Within the core part of our balanced portfolio, we cover traditional liquid assets such as equities, fixed income and commodities. The chart shows how we would currently design a balanced portfolio, including alternative asset classes.1
We now expect only a modest rise in U.S. 10-year yields over a 12-month horizon, despite buoyant U.S. growth. Even after the end of Fed QE, U.S. debt is likely to continue to appeal to many investors. Bund and JGB yields will remain lower, weighed down both by policy and lower rates of inflation and economic growth. Within corporates, we see opportunities in high yield, with low expected default rates providing an effective backstop. We stay broadly positive on emerging-market hard currency debt, and see selective opportunities in local currency debt, despite some currency concerns.
P/E ratios are now looking rather high in the United States. Global growth concerns could also add to downward pressure on multiples here and in Europe. But improved corporate earnings (and, in Japan’s case, BOJ and pension fund purchases) are still likely to take developed market equities higher on a 12-month horizon. German stocks would also appear relatively well placed. Within the emerging markets, we continue to have a preference for Asia. Elsewhere, selectivity is necessary, with Russia and Brazil obvious areas of concern.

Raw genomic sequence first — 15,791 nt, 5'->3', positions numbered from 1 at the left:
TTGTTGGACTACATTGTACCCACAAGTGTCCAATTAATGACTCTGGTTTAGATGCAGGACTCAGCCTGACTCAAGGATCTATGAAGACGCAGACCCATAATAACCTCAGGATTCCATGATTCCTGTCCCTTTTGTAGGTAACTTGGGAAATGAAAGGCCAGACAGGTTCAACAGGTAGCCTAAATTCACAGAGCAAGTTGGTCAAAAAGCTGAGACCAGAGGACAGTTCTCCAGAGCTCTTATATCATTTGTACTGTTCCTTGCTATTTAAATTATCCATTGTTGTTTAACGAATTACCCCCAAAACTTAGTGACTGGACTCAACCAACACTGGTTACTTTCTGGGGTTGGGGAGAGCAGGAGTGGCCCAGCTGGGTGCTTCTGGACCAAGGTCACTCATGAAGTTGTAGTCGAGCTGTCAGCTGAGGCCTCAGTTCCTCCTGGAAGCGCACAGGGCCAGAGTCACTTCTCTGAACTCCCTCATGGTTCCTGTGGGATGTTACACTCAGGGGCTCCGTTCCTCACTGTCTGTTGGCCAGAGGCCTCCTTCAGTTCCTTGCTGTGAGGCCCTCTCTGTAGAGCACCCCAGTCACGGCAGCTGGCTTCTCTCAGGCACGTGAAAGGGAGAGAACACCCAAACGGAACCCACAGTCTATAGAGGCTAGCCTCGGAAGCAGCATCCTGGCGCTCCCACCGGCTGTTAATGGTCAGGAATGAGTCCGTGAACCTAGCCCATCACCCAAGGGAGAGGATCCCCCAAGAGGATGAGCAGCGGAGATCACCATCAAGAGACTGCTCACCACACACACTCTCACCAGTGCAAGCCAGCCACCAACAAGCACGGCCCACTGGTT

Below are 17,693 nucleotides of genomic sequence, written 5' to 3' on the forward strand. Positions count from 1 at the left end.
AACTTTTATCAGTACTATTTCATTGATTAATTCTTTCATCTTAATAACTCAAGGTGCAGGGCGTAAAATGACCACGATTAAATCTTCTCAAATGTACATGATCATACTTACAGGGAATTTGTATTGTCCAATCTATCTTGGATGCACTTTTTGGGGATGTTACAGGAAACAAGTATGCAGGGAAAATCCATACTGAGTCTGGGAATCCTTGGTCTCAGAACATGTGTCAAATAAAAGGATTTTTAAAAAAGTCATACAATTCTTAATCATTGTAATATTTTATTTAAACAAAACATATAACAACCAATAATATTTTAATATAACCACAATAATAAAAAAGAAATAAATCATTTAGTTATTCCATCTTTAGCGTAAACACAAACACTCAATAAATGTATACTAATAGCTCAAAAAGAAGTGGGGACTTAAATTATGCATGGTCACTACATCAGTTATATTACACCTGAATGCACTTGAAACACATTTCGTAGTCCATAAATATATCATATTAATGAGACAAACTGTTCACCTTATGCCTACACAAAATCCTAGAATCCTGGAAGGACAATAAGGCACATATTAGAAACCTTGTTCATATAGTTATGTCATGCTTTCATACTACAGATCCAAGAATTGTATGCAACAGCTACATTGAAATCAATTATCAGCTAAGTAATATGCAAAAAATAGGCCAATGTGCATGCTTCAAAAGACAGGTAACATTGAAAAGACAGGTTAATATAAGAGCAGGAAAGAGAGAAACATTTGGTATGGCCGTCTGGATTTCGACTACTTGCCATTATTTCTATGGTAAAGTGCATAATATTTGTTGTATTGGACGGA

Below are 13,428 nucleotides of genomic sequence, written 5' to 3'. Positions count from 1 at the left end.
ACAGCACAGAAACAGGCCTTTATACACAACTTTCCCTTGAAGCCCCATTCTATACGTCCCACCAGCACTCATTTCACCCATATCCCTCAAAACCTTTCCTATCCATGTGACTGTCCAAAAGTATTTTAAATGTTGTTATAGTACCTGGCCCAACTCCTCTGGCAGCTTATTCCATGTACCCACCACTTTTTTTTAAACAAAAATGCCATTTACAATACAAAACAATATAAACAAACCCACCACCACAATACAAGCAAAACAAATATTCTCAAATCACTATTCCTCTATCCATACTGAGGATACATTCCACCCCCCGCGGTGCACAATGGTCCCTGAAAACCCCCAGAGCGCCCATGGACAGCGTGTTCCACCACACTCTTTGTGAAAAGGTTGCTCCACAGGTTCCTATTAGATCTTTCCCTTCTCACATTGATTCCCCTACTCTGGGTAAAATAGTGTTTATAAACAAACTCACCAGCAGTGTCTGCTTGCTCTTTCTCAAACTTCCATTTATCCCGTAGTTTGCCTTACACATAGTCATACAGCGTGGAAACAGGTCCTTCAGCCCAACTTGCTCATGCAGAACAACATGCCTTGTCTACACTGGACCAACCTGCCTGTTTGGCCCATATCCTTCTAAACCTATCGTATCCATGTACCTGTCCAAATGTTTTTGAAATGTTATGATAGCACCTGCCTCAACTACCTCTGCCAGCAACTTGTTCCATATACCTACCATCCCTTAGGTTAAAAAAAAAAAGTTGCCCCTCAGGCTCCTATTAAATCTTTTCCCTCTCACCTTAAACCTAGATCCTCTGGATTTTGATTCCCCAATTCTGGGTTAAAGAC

Oil prices have fallen further, to a level where they might start to affect investment decisions on future U.S. shale output. But without decisive action by the Organization of the Petroleum Exporting Countries (OPEC) to limit its own production, any sustained upwards move in oil prices looks unlikely. Gold prices have continued to move in a narrow range as any possible upward impetus from geopolitical uncertainty or possible central bank purchasing is offset by a strong U.S. dollar and a broadly "risk-on" environment.